Extended Berkeley Packet Filter (eBPF) is a Linux subsystem that allows safely executing untrusted user-defined extensions inside the kernel. It relies on static analysis to protect the kernel against buggy and malicious extensions. As the eBPF ecosystem evolves to support more complex and diverse extensions, the limitations of its current verifier, including high rate of false positives, poor scalability, and lack of support for loops, have become a major barrier for developers.
We design a static analyzer for eBPF within the framework of abstract interpretation. Our choice of abstraction is based on common patterns found in many eBPF programs. We observed that eBPF programs manipulate memory in a rather disciplined way which permits analyzing them successfully with a scalable mixture of very-precise abstraction of certain bounded regions with coarser abstractions of other parts of the memory. We use the Zone domain, a simple domain that tracks differences between pairs of registers and offsets, to achieve precise and scalable analysis. We demonstrate that this abstraction is as precise in practice as more costly abstract domains like Octagon and Polyhedra.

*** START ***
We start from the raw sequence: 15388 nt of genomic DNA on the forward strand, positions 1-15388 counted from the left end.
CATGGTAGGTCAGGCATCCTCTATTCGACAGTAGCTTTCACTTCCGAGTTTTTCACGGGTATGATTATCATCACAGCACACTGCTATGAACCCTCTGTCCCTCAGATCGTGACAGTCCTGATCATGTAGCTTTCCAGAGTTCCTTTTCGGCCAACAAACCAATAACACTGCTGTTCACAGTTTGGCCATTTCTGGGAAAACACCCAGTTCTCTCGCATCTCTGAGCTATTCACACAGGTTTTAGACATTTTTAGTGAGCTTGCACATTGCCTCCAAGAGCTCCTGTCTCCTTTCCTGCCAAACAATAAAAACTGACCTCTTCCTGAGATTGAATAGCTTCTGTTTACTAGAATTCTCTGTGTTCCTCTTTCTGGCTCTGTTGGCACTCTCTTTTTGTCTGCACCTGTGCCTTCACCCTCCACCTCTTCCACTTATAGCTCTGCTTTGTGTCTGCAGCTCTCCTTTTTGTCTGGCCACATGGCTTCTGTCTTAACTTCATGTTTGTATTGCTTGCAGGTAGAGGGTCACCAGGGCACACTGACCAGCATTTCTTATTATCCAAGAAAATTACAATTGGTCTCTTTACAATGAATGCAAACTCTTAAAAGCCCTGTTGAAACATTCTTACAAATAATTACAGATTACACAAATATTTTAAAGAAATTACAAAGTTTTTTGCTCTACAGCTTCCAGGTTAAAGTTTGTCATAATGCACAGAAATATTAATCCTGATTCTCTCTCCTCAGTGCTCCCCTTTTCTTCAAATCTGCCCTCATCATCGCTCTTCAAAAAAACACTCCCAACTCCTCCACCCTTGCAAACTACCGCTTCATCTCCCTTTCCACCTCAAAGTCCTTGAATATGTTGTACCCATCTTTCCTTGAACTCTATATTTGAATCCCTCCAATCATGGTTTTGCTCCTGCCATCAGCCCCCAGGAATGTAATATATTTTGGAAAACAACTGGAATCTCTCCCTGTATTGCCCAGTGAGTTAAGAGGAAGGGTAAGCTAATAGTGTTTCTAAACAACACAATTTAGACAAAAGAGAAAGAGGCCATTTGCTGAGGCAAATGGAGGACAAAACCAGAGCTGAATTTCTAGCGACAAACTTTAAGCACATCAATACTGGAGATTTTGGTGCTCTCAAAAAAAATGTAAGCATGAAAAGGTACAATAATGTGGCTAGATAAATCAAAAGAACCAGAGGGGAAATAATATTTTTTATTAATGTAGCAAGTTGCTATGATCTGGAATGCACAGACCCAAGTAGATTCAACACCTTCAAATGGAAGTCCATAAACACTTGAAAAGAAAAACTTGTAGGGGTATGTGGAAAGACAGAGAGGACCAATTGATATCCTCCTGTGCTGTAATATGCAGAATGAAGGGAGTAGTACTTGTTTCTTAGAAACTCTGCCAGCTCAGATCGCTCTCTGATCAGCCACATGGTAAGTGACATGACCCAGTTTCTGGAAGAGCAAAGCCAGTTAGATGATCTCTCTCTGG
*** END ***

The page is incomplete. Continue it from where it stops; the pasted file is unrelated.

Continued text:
Furthermore, our evaluation, based on hundreds of realworld eBPF programs, shows that the new tool generates no more false alarms than the existing Linux verifier, while it supports a wider class of programs (including programs with loops) and has better asymptotic complexity.